• Collective responsibility for performance with an equitable sharing of risk and reward.
  • A peer relationship where all participants have an equal say.
  • All decisions must be best for the project.
  • Clear responsibilities within a no-blame culture.
  • Full access to the resources, skills and expertise of all parties.
  • All transactions are fully transparent.
  • Innovative thinking with a commitment to achieve outstanding outcomes.
  • Open and honest communication - no hidden agendas.
  • Visible/unconditional support from all levels of each participant.

Alliances are developed and implemented in two stages (note: no contract in place during the selection process).

The interim project alliance agreement (IPAA), akin to a simple form consultancy agreement, will provide the legal vehicle through which the non-owner participants will be reimbursed for their services during the interim alliance period.

Once the target cost, target programme and the remaining details of the pain-share/gain-share regime are agreed, and provided the NZ Transport Agency still wishes to proceed with the project under an alliance, then the participants will enter into a single project alliance agreement (PAA). The PAA sets out the participant’s collective and respective rights and obligations under the fully formed alliance.

Design - construct (DC) method

The way to package a DC depends on where the project is at in its life cycle. To decide this, find out if:

  • a preferred scheme has been lodged for designation
  • the preferred scheme is a fundable project (eg does it have a benefit cost ratio greater than the current cut-off? What are the social and environmental issues?)

If the answers to these questions:

  • are both yes - complete an investigation contract and engage the principal’s advisor to prepare specimen design, seek resource consents and procure and manage the DC supplier.
  • are no to the first question and yes to the second question - renegotiate investigation contract to extend its scope (material changes) to include the principal advisor’s role. Prepare the specimen design and seek resource consents and designation as well as procuring and managing the DC supplier.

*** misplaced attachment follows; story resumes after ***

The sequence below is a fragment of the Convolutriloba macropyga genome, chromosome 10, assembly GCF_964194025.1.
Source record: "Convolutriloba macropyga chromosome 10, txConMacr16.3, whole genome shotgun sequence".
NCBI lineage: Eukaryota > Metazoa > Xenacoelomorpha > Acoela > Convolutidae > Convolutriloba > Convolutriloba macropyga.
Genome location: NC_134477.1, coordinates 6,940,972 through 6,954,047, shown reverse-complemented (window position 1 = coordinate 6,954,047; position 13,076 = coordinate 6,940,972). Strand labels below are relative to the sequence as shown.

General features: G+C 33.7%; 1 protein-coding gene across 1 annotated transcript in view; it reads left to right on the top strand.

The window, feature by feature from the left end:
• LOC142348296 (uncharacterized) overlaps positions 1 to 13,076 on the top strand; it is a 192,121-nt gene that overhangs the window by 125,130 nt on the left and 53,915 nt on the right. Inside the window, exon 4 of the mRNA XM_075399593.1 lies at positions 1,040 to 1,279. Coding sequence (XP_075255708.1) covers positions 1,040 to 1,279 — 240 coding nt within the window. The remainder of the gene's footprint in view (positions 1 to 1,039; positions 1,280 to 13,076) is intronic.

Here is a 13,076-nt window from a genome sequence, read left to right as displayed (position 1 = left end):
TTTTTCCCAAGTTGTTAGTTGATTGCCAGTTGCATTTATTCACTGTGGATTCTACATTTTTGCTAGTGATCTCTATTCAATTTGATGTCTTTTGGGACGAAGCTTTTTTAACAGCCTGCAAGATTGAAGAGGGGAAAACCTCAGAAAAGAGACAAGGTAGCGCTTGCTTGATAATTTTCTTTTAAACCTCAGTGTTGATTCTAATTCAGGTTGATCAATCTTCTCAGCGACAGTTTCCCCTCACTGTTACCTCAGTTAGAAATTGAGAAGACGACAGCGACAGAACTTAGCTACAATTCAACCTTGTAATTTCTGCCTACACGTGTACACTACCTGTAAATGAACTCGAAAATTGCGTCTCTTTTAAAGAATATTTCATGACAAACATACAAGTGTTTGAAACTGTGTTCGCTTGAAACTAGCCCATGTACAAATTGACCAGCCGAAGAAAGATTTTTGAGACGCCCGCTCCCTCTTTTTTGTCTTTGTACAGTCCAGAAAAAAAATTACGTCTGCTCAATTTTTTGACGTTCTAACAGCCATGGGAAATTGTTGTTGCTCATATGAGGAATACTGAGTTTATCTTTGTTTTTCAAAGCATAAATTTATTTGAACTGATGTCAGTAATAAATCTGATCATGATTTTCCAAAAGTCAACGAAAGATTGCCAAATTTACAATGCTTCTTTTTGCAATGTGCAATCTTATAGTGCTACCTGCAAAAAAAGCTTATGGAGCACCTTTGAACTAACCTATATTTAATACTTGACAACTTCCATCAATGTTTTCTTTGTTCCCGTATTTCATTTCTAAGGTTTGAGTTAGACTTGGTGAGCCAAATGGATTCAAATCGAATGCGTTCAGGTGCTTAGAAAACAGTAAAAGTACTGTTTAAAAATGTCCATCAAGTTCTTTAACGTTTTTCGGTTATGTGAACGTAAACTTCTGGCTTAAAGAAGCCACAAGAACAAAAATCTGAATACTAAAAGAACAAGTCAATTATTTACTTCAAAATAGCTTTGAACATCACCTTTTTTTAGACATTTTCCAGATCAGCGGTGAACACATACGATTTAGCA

• This approach should be used if the project is being started at the project feasibility report (PFR) stage.
  • are both no - conclude the investigation contract at the point of confirming its designation.

Early contractor involvement (ECI) method

The flexibility of the ECI method ensures that you are well-equipped to deal with change, as the scope will not be completely defined.

An ECI method should be considered if:

  • you are looking to fast track a project and the expected estimate is generally under $50 million
  • there is uncertainty around scope and there could an opportunity for staged design and construction to occur allowing an earlier start on some enabling works
  • there is a strong probability that you might need to add other package(s) of work during the design phase
  • it is felt that the involvement of construction expertise in the development of a project could ensure that decision-making in the planning and designing is appropriately balanced with constructability issues (eg complicated traffic movements).

As this is a quality based procurement method to ensure value for money is achieved you will need to engage with an independent parallel estimate peer review and conduct a reconciliation process.

Additionally you may also need to engage with an external design peer reviewer to ensure the best value design is selected from an independent perspective.

Maintenance contracts

The maintenance and operations space has moved from the existing traditional, hybrid and performance specified maintenance contracts to a primary supplier model. This model brings professional services and physical works components into one contract, called the network outcomes contract.

For further information contact SM030@nzta.govt.nz.